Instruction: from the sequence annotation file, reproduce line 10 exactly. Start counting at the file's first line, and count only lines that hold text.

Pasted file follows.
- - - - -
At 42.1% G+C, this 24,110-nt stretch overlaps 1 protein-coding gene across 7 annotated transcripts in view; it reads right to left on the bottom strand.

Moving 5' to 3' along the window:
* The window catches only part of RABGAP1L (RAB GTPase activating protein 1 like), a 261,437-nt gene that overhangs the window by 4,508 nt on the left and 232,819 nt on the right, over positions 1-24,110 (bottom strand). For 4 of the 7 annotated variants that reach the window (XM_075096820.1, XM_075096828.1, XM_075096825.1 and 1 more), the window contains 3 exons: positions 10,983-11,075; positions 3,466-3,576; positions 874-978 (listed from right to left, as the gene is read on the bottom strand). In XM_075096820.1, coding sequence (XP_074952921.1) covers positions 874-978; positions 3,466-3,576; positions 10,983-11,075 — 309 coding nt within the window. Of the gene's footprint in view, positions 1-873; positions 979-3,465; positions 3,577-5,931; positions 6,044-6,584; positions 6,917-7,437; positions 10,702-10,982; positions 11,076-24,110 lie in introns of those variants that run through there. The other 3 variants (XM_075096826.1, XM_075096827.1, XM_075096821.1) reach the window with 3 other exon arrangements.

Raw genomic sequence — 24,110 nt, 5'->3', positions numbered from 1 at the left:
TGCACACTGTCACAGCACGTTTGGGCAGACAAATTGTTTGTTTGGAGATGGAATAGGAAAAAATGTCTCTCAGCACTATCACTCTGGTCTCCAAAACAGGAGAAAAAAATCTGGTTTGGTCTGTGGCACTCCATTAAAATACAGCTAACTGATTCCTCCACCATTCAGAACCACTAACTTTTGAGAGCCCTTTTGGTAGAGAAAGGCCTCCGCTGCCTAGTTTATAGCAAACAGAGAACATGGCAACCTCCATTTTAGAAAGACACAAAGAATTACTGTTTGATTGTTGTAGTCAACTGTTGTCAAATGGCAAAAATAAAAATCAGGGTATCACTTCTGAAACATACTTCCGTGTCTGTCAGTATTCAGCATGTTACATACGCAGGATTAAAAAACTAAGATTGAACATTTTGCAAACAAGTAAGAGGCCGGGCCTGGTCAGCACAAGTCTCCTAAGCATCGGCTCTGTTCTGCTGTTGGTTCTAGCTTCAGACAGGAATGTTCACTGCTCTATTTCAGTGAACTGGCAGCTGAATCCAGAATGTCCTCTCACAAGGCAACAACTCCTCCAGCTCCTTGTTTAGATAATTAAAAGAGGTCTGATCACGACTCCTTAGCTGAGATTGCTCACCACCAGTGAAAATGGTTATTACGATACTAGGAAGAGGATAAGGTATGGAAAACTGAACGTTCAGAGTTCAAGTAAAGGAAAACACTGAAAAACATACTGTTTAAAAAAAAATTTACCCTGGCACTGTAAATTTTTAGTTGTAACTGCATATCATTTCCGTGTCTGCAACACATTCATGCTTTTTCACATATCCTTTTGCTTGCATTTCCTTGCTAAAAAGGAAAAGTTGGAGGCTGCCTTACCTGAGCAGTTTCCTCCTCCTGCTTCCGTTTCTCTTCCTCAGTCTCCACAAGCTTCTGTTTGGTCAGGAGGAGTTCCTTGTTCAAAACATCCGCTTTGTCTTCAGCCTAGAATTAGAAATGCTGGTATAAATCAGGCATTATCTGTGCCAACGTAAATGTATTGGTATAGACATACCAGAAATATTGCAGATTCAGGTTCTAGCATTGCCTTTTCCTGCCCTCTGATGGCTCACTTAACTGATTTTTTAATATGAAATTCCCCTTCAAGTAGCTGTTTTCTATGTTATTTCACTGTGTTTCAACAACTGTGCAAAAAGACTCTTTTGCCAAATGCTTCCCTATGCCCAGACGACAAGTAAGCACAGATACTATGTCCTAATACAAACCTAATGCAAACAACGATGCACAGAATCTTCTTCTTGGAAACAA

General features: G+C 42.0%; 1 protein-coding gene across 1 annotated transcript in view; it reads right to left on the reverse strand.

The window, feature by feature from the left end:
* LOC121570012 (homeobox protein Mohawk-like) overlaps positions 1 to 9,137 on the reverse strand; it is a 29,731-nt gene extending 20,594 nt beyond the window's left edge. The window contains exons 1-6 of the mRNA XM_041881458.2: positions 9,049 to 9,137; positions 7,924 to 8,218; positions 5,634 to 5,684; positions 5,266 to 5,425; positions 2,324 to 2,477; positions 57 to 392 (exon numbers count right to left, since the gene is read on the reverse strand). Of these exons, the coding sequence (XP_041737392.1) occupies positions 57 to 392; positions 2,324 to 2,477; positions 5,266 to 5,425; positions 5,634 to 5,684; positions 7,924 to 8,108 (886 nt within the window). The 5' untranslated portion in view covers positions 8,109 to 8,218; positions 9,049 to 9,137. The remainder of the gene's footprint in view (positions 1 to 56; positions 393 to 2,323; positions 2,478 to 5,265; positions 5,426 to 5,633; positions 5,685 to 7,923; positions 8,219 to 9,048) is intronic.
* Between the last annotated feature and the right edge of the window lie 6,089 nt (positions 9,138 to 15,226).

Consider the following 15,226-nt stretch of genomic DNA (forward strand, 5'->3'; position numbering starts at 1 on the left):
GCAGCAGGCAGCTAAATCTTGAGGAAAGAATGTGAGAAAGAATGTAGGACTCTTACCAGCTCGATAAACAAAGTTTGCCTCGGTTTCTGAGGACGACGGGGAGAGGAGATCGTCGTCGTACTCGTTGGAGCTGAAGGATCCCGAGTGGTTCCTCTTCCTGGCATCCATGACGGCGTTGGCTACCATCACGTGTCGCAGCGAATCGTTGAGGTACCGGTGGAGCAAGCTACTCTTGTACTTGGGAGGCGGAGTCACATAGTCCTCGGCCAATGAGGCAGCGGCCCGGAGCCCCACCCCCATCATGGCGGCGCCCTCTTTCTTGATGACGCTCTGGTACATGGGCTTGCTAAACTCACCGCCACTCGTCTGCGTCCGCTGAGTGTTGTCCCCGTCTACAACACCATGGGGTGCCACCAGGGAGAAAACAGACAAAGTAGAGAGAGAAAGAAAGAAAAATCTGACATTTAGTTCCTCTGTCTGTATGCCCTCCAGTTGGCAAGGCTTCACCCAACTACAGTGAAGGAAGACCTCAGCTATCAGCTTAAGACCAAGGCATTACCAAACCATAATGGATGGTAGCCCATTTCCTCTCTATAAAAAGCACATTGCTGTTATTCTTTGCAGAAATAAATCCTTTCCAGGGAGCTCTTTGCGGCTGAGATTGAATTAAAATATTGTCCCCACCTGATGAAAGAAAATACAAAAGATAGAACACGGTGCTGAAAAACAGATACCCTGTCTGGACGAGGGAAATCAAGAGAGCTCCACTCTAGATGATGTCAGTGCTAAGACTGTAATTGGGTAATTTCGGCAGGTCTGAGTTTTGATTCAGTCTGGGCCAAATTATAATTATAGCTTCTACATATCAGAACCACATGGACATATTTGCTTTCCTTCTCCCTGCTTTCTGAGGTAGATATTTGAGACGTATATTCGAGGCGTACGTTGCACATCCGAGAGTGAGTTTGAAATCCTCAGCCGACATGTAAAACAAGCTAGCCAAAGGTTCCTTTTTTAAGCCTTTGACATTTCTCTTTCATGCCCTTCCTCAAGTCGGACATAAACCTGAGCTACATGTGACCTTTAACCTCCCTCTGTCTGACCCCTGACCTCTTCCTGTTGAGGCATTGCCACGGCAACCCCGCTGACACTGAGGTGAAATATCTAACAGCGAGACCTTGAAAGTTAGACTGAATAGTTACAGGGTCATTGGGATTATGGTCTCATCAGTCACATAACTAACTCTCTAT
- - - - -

Consider the following 15,226-nt stretch of genomic DNA (forward strand, 5'->3'; position numbering starts at 1 on the left):